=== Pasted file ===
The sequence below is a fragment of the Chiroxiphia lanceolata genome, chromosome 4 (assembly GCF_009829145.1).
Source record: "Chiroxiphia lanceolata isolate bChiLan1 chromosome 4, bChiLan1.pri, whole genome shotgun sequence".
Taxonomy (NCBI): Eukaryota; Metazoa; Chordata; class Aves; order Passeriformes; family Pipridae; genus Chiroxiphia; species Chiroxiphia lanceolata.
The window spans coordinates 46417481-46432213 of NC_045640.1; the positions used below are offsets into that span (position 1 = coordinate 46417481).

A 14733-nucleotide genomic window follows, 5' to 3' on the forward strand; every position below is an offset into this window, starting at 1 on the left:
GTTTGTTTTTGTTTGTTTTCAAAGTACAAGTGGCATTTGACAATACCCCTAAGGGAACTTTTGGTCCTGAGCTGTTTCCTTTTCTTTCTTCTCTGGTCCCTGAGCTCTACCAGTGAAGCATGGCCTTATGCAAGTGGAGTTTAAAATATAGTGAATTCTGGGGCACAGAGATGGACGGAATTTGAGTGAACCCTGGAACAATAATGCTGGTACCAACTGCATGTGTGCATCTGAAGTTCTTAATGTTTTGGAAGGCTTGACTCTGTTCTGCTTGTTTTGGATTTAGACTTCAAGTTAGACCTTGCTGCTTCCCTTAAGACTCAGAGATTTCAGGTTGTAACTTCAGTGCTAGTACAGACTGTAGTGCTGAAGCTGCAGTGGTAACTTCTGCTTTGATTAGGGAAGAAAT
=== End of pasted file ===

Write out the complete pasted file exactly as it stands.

The sequence below is a fragment of the Chiroxiphia lanceolata genome, chromosome 4 (assembly GCF_009829145.1).
Source record: "Chiroxiphia lanceolata isolate bChiLan1 chromosome 4, bChiLan1.pri, whole genome shotgun sequence".
Taxonomy (NCBI): Eukaryota; Metazoa; Chordata; class Aves; order Passeriformes; family Pipridae; genus Chiroxiphia; species Chiroxiphia lanceolata.
The window spans coordinates 46417481-46432213 of NC_045640.1; the positions used below are offsets into that span (position 1 = coordinate 46417481).

A 14733-nucleotide genomic window follows, 5' to 3' on the forward strand; every position below is an offset into this window, starting at 1 on the left:
GTTTGTTTTTGTTTGTTTTCAAAGTACAAGTGGCATTTGACAATACCCCTAAGGGAACTTTTGGTCCTGAGCTGTTTCCTTTTCTTTCTTCTCTGGTCCCTGAGCTCTACCAGTGAAGCATGGCCTTATGCAAGTGGAGTTTAAAATATAGTGAATTCTGGGGCACAGAGATGGACGGAATTTGAGTGAACCCTGGAACAATAATGCTGGTACCAACTGCATGTGTGCATCTGAAGTTCTTAATGTTTTGGAAGGCTTGACTCTGTTCTGCTTGTTTTGGATTTAGACTTCAAGTTAGACCTTGCTGCTTCCCTTAAGACTCAGAGATTTCAGGTTGTAACTTCAGTGCTAGTACAGACTGTAGTGCTGAAGCTGCAGTGGTAACTTCTGCTTTGATTAGGGAAGAAAT